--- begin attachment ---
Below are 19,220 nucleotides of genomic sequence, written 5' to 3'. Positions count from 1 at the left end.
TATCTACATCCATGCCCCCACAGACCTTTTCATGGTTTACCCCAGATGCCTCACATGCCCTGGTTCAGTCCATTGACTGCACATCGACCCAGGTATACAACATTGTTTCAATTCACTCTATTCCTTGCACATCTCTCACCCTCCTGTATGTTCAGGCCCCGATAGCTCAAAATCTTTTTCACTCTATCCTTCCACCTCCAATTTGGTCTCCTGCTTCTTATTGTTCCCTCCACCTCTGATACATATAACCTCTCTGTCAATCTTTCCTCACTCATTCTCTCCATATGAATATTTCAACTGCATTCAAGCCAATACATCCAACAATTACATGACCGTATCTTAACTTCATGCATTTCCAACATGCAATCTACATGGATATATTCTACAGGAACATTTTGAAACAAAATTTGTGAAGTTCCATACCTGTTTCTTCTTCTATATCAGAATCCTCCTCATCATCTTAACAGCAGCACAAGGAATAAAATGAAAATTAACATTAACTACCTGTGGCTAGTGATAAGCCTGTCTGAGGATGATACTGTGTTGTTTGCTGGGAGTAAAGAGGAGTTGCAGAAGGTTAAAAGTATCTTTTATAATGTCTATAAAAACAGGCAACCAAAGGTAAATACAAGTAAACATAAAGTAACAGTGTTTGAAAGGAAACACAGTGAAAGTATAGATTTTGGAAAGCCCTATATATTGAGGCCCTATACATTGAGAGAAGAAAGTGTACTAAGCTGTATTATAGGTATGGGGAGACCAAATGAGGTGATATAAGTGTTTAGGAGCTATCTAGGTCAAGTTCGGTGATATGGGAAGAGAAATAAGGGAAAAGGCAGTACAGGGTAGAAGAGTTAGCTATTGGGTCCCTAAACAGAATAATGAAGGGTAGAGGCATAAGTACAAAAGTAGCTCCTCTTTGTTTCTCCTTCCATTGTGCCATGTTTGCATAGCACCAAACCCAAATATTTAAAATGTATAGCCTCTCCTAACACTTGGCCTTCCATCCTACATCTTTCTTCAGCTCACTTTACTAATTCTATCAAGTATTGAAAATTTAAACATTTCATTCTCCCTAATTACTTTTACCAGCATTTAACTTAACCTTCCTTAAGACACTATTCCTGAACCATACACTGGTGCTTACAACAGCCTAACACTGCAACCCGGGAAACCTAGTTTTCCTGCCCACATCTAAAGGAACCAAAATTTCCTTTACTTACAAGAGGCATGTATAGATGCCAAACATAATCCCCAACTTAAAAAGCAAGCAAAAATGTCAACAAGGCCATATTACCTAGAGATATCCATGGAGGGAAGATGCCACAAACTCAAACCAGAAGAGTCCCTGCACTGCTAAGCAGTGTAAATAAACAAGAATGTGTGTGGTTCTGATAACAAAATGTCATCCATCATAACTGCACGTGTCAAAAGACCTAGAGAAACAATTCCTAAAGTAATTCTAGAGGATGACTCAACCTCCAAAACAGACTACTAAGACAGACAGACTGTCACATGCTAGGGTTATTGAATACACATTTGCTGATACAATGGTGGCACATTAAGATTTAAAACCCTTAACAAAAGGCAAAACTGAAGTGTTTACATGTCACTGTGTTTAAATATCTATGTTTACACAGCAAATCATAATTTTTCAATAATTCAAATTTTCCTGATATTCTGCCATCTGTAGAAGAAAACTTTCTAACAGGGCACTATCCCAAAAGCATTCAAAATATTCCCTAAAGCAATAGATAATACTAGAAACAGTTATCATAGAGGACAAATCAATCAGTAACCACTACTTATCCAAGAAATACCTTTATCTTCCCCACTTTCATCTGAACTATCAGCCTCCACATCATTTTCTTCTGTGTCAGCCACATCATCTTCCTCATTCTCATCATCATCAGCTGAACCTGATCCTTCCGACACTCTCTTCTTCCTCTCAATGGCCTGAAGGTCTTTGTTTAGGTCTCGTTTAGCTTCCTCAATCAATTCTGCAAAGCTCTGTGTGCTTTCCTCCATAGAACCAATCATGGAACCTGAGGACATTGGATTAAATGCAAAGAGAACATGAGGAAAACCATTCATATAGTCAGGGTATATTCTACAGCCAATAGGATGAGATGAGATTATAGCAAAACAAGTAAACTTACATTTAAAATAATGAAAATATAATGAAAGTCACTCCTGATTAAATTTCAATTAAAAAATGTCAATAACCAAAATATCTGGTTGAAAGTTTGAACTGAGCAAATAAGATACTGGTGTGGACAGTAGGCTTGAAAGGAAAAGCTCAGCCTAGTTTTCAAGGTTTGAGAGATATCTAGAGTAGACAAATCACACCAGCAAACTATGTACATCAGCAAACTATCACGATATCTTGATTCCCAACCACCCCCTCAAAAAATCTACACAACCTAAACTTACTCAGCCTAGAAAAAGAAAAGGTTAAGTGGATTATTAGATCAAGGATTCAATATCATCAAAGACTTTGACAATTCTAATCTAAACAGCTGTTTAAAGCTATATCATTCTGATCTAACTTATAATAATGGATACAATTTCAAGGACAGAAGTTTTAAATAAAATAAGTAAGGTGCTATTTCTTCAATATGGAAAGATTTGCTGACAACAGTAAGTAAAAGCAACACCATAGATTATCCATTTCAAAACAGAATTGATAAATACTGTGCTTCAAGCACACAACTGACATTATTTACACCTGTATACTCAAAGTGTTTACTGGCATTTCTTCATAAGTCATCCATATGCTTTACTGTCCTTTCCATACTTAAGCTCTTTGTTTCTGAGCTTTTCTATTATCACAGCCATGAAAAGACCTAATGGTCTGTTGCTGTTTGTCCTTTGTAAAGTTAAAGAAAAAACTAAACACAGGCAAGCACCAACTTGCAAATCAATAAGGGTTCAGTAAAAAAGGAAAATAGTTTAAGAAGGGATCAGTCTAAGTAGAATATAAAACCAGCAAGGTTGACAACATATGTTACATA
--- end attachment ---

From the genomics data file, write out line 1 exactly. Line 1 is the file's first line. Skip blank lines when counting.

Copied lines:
Below are 19,220 nucleotides of genomic sequence, written 5' to 3'. Positions count from 1 at the left end.